An Architect’s Eye: The Chris Alexander Collection at Sotheby’s, London
Sotheby’s in New Bond Street will soon be the venue for the upcoming dispersal of two collections of memorable antique carpets, assembled for pleasure by British giants in the world of art and architecture. Daniel Shaffer looks forward to a London autumn auction season that may test the mettle of the international carpet collecting community.
First up is the huge single-owner sale of the estate of the British painter Sir Howard Hodgkin (‘Portrait of the Artist’, Tuesday 24 October 2017), which among many other treasures includes numerous fragmentary and damaged classical oriental carpets and textiles, as well as European tapestries, almost all of them properly mounted, which were hung as artworks in his home and studio. The Hodgkin sale is previewed elsewhere on hali.com. Then, in the same New Bond Street rooms a fortnight later on Tuesday 7 November, Sotheby’s annual carpet sale —the sole dedicated carpet auction still remaining on the London calendar—includes the first part of a consignment of antique oriental rugs, among them some superb early Turkish village weavings, from the much-heralded collection of the highly regarded British-born architect and erstwhile Berkeley-based Professor Christopher Alexander. The second tranche, with more rugs that will be worth the wait, is scheduled for the same slot next year.
Central to Howard Hodgkin’s appreciation of rugs and textiles, the interplay between colour and form (or ‘colour and geometry’) will again be to the fore with Professor Alexander’s rugs, which were mostly acquired from international dealers during the vibrant 1970s and 1980s. They first came to wide public attention when they were exhibited, in somewhat controversial manner, at the old de Young Museum in San Francisco during the 5th ICOC inNovember 1990. Alexander chose to illuminate only the ‘centers’ of their designs, in accord with a theory introduced in HALI 56 (1991) and elaborated in his idiosyncratic 1993 book, A Foreshadowing of 21st Century Art: The Color and Geometry of Very Early Turkish Carpets. Like Hodgkin, Alexander understood that there is great beauty and graphic power to be found in often severely damaged fragments. Like Hodgkin’s, many of Alexander’s pieces are mounted for display as artworks. But where the two collections differ is in Alexander’s narrower focus on early Turkish village weaving. For although his book did not appear until the same year as the late Heinrich Kirchheim’s Orient Stars, Alexander was the first major collector since the Americans James F. Ballard and Joseph V. McMullan to go public with a large number of pieces of this type, some of which can be considered ‘iconic’.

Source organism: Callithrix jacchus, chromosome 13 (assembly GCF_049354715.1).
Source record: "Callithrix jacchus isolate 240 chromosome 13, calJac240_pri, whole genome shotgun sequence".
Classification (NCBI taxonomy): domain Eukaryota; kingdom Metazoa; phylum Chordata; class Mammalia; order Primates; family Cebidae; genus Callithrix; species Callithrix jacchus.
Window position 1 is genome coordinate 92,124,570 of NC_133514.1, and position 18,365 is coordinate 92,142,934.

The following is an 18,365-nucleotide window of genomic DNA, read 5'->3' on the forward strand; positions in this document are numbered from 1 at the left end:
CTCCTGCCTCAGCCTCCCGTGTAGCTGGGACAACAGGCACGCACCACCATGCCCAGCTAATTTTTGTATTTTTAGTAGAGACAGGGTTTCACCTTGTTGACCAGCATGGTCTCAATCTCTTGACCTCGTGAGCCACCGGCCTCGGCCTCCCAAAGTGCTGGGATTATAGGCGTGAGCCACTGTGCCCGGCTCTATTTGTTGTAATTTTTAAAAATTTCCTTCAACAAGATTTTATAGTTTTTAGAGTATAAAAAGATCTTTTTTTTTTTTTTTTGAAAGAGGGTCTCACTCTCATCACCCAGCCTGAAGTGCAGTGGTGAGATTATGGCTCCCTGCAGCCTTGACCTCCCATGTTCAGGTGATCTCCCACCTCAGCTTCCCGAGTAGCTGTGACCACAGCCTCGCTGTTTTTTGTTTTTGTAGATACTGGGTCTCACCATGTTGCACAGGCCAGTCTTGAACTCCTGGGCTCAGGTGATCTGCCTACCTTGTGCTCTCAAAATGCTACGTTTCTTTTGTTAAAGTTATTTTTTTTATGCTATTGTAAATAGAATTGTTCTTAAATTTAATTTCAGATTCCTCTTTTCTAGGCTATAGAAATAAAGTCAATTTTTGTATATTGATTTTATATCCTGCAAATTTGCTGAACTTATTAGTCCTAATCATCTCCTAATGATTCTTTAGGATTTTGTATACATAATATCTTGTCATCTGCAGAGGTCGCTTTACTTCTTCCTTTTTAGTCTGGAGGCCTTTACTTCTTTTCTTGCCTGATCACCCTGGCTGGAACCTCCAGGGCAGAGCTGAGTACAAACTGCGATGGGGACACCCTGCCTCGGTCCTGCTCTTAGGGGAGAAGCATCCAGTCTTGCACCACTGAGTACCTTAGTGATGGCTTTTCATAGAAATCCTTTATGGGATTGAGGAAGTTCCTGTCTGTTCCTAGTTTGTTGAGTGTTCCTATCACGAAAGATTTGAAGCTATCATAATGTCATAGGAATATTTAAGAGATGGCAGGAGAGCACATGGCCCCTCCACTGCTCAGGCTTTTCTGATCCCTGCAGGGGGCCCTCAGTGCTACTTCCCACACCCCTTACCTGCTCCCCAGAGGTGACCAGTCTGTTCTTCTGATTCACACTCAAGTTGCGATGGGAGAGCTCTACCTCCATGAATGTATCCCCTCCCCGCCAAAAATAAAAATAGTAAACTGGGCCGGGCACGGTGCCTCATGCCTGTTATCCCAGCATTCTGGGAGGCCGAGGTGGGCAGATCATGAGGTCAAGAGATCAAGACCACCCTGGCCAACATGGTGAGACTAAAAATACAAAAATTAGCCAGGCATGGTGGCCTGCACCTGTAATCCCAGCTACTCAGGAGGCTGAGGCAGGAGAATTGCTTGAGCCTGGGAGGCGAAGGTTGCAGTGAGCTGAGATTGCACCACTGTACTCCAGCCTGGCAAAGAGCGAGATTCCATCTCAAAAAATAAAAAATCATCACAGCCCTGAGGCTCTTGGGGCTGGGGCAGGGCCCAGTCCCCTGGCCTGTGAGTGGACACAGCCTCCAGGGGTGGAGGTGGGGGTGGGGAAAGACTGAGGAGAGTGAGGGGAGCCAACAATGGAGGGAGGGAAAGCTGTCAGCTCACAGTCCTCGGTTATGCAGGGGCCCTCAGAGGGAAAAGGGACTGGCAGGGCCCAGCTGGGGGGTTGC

Foremost of these is the leitmotif for the Alexander sale (above), a wonderful old blue-ground central Anatolian village medallion rug, probably from the Karapinar area. Nicknamed ‘the Pink Panther’, for obvious reasons, it was discovered in Istanbul by Alan Marcuson and Garry Muse in the late 1970s (HALI 38, pp.14-15). I recall its arrival in London at Marcuson & Muse’s Little Venice gallery. It was clear then, and even more so today, that despite the loss of most of its side borders, this is one of the great early Anatolian village rugs, arguably the greatest to appear at public auction in living memory, and without known counterpart other than a red-ground rug with a different border in the Ballard Collection at the Saint Louis Art Museum (see Walter Denny, The Carpet and the Connoisseur, 2016, pl.34), and two fragments in the TIEM, Istanbul. The Pink Panther is very conservatively estimated at £40-60,000. Another favourite is a small west Anatolian (Bergama area) fragment, with the remnants of a field of elegantly drawn Turkic göl-like medallions in offset diagonal rows against the richest, most saturated dark aubergine field (below). This little gem is estimated at just £1,400-1,800, but should sell for many times that amount.